• What is meant by core competencies?
    Core competencies are the foundational and essential competencies required by anyone who provides peer support in behavioral health services. These competencies are common across a range of roles and environments. Peer roles in some settings or program models may require advanced or specialized competencies in addition to these core competencies.
  • Who are these competencies for?
    These competencies are intended for peer workers who offer formal peer support services within a behavioral health program. A peer worker is a person in recovery from a behavioral health condition who works, for pay or as a volunteer, in an organized program. Peers are defined as a person in recovery from mental and/or substance use disorders or, in the case of family peer support, a family member of a person living with a behavioral health condition.
  • How are these core competencies written and organized?
    The core competencies were written in active voice so that each competency would be an observable action. The competencies are organized into twelve categories for ease of reference and to make them more accessible.
  • How are these competencies to be used?
    Core competencies can be used to promote best practices in peer support. They can be used to guide peer training programs, provide standards for peer certification, and inform job descriptions and performance evaluations. Organizations can use the competencies to build career ladders for peer workers who wish to develop a career in peer support services. Supervisors can use competencies to appraise peer workers’ job performance and, most importantly, provide peers with a clear sense of the expectations of their roles. Peers will have more information to evaluate their own work performance, set professional goals, and become a more competent peer worker.

    Core competencies are not intended to impose requirements upon people just entering the peer workforce, but rather to provide guidance for developing initial and ongoing training that supports peer workers’ continued competency development.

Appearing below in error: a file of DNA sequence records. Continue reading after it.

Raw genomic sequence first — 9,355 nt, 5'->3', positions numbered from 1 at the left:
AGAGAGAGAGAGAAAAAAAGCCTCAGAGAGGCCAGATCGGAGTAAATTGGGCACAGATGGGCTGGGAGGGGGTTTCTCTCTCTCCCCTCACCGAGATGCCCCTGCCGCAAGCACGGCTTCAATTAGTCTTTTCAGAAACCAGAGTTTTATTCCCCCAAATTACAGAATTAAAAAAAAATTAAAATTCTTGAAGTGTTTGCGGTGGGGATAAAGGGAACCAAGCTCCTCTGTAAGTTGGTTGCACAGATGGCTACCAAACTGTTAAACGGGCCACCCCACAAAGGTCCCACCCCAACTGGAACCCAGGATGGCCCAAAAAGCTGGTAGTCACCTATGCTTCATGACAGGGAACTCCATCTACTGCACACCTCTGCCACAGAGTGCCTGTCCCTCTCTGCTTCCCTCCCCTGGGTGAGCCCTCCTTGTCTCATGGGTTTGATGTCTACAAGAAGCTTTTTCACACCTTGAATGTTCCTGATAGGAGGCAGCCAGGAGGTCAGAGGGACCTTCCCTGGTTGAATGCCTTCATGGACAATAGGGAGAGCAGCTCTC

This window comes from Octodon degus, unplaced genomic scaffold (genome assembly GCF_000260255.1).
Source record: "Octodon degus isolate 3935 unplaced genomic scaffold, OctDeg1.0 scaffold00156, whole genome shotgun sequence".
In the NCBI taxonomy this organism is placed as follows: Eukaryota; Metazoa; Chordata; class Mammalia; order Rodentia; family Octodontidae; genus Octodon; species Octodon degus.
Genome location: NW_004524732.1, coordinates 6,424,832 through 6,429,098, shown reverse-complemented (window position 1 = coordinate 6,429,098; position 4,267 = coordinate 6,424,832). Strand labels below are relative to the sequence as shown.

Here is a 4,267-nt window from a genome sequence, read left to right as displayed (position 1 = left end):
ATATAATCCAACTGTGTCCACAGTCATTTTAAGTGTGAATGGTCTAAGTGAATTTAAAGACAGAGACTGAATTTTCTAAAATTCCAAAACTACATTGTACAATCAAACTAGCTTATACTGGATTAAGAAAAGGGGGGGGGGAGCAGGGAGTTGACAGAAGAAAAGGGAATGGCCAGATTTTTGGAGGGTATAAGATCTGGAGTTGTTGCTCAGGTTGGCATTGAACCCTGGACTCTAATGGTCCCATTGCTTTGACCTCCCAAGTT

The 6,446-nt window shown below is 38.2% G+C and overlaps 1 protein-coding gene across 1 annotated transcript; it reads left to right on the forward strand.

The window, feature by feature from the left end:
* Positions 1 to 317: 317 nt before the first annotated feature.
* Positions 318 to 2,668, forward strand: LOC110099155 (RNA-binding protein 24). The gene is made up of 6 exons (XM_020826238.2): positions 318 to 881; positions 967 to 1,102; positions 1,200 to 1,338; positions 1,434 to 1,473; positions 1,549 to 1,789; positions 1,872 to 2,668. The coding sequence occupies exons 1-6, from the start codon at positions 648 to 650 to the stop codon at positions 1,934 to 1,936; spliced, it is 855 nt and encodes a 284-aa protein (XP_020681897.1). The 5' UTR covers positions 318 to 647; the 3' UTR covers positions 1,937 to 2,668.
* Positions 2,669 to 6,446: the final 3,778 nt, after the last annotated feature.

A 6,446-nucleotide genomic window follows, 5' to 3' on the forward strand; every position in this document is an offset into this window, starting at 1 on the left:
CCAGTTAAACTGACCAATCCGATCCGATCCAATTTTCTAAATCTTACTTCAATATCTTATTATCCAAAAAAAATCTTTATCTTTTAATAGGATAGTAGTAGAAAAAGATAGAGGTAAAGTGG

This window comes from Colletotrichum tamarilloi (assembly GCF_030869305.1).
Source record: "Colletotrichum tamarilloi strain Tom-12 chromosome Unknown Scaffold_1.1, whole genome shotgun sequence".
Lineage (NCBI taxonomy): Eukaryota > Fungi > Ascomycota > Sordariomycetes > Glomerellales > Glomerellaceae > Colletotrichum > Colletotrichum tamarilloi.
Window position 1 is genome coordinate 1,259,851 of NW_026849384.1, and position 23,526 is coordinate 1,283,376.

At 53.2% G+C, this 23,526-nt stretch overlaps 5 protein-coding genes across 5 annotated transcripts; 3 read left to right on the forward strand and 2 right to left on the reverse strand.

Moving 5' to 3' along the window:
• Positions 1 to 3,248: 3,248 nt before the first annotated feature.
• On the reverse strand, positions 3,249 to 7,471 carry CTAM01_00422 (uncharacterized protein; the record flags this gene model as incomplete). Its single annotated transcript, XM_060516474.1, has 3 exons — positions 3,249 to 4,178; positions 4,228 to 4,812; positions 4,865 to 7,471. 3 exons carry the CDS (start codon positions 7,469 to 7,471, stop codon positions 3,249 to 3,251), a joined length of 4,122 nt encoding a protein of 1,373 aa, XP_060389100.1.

• What are the benefits of identifying core competencies?
    Core competencies have the potential to guide the delivery and promote best practices in peer support.
  • What is the difference between core competencies and practice guidelines?
    Practice guidelines are usually defined as a set of recommendations developed by practitioners that provide standards of service delivery. Medical, clinical, and other human service professions often have practice guidelines in addition to core competencies or performance standards. There is often much overlap between practice guidelines and core competencies as both articulate standards of behavior and philosophy of the approach.
  • Can these core competencies be customized to specific peer roles in specific work settings?
    Yes. The core competencies may be customized in practice to reflect the variety of peer roles and program settings.
  • How were these core competencies identified?
    SAMHSA asked BRSS TACS to identify and describe core competencies for peer workers in behavioral health services. BRSS TACS staff and a team of experts reviewed the literature, synthesized lists of potential competencies, and came to consensus about this list of core competencies.
  • Does the peer support role only provide resources for support and assistance?
    A peer’s role goes beyond providing reassurance, which may not always be the appropriate response to crisis. The response to any crisis needs to be responsive to the situation and can include active listening and empathy and, if appropriate, reassurance. The response can also include joint or independent problem solving; practical advice; concrete assistance of some kind; reaching out to family, friends, a treatment team, or other key stakeholders; and linkage to specialty services the peer worker cannot provide. The peer workers’ response to crisis is best understood as a continuum of potential responses. The key is being able to apply these different approaches and to know which approach to adopt and when. It’s also important to know to ask a supervisor for help when the best response isn’t clear.
  • What does it mean to “create safe spaces”?
    This refers to one of the values described in SAMHSA’s definition of recovery, which states that “recovery is supported by addressing trauma.” Services and supports should be trauma-informed to foster safety and trust.
  • Are there other crisis supports available for people in addictions recovery?
    Yes, these supports may be referred to as recovery management or relapse prevention.
  • What is meant by “recovery-oriented language”?
    The SAMHSA definition of recovery includes a set of principles that help advance recovery opportunities for many people. These principles promote the use of recovery-oriented language.
  • Who else should peer workers consider collaborating with?
    Peer workers who feel comfortable doing so should consider collaborating with other service systems such as hospitals, housing and homeless services, employment assistance, child welfare agencies, and the criminal justice system.
  • What is meant by a support network?
    A support network refers to the relationships one may have with family, friends and others that provide encouragement and support to help individuals achieve their recovery goals.
  • How to Download Core Competencies?